The Latest Single And Video From Fort Worth Art-Rock Outfit Son Of Stan Is A Tongue-In-Cheek Take On The Financial Struggles Of The 99 Percent.
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Son of Stan – “No Consequence”
RIYL: TV On The Radio, Nine Inch Nails, Earth, Wind & Fire.
What Else You Should Know: Last time we caught up with Fort Worth indie vet Jordan Richardson, the man behind Son of Stan, he had just dropped his first solo project in five years: the new-wave throwback EP, Diamond Cuts. He’s wasted no time in releasing a followup, but don’t expect a mere re-hash of his pop-rock past. His latest single and music video, “No Consequence,” is among the most enticingly strange tracks he’s put out to date. And I wrote that with Sam Anderson, a great buddy from Quaker City Night Hawks.”
Written with Sam Anderson of Quaker City Nighthawks, “No Consequence” is driven by funky jazz guitar riffs that lull into a false sense of security before diving into a pummeling industrial beat. Richardson compares this jarring stylistic transition to the beat switch you hear on modern hip-hop records, and we bet Travis Scott would tip his Gucci shades approvingly to such a brazen mash-up.
“We were hoping for this deadpan Ministry vibe and then we’re like ‘man, let’s make Earth, Wind & Fire stuff also,” Richardson says. “But we called it Scorched Earth, High Wind & Wildfire — that’s what we were calling [the song] at first.”
Instead of the polished harmonies heard on other Son of Stan songs, “No Consequence” features Richardson and company droning in unison lines of “I get it, I get it, O.K.” and “Why can’t you just say how much I should.” Hopeless wealth stratification hasn’t been so evocatively depicted since “Minimum Wage” by They Might Be Giants way back in 1990.
“My dad always told me growing up when it comes to debt and money, if you’re down in a hole, you should really stop digging,” Richardson says. “So I kinda wanted to reflect what it meant to just owe money without really saying it. And then the “No Consequence” vibe is just like, ‘it doesn’t fucking matter. We’re gonna die — you can die with a bunch of debt or you can die without debt,’ so that’s kind of the conversation, the attempted conversation, of the song.”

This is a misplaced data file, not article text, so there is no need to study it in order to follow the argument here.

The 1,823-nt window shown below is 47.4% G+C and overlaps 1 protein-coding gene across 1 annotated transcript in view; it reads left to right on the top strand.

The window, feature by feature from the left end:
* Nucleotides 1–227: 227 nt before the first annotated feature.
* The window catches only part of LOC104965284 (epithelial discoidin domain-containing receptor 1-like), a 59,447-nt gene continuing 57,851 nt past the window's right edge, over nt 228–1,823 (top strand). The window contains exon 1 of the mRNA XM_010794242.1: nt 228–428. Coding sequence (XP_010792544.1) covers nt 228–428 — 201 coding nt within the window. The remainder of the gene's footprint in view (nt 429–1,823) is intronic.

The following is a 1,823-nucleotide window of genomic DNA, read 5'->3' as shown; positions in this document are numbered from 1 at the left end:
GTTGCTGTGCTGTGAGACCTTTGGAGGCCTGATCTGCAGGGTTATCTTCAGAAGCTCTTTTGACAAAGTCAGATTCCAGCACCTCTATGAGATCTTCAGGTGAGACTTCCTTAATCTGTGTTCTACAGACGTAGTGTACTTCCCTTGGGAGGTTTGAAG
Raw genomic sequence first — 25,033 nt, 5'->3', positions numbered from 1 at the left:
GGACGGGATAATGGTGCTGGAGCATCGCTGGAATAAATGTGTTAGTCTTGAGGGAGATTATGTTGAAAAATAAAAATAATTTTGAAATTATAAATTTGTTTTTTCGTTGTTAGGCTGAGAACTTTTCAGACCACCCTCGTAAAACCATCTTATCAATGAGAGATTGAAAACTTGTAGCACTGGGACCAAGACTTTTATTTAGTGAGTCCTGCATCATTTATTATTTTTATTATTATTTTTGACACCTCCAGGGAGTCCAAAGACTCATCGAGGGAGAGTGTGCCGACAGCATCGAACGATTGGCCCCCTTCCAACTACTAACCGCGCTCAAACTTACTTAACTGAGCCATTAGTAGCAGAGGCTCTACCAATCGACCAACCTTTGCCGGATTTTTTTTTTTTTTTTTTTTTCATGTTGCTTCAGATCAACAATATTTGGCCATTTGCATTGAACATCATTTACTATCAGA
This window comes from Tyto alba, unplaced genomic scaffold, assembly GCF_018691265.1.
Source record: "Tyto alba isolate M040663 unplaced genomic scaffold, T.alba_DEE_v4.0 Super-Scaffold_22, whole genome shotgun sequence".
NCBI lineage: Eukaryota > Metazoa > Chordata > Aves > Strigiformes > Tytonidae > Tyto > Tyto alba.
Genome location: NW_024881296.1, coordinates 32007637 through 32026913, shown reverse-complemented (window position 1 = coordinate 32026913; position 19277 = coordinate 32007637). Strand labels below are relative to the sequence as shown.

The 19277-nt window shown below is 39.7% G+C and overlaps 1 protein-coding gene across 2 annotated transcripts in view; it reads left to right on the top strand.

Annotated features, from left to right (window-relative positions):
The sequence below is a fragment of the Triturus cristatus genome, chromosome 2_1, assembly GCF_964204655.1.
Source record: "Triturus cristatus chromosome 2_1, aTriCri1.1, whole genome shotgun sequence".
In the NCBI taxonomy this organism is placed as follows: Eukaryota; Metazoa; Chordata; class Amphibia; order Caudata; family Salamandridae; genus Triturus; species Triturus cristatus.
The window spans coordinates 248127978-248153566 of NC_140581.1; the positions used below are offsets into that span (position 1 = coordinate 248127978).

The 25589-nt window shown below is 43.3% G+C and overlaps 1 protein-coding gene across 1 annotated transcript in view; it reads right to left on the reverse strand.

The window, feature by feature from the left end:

The video for the single, directed by Rickey Kinney, illustrates concepts of financial despair through a wry and psychedelic lens. Warped, glitched-out images of financial excess collide with goofy green-screen footage of the band to create a portrait of the heat-death of capitalism.
“The heart of the video’s concept is an extension of the song’s lyrical premise,” Kinney says. “It deals with the murky topic of exchanged information and wealth in the modern age — the incessant force of social apathy and conformity to the status quo, or the bourgeoisie.”
All of that might sound heavy, but the jubilant horns and sprightly bass of that final chorus help the weighty social commentary go down easy. Speaking of, if you dig the jazz-fusion vibes on this track, then you should keep your ears peeled for the forthcoming Son of Stan LP, Beginnings, dropping on the Wizardvision label later this year.
“I’ve been pretty deep in the record for a while,” Richardson says. “It’s gonna have more videos for that, and hopefully that’s out in the fall. I don’t even know when there will be shows, so maybe this spring.”
Richardson hints specifically at a sound akin to Yellowjackets meets Steely Dan.
“It’s definitely a jazzier thing. It’s written on piano instead of guitar so it’s not the pop-rock thing we’ve been doing for a while,” he says. “It’s taken a while because I’m not a good piano player, but I’m trying to write everything voiced in jazz harmony and that kind of vibe. And then in the meantime, enjoy the video, because I think I’m gonna go back into the bunker after this for a long time!”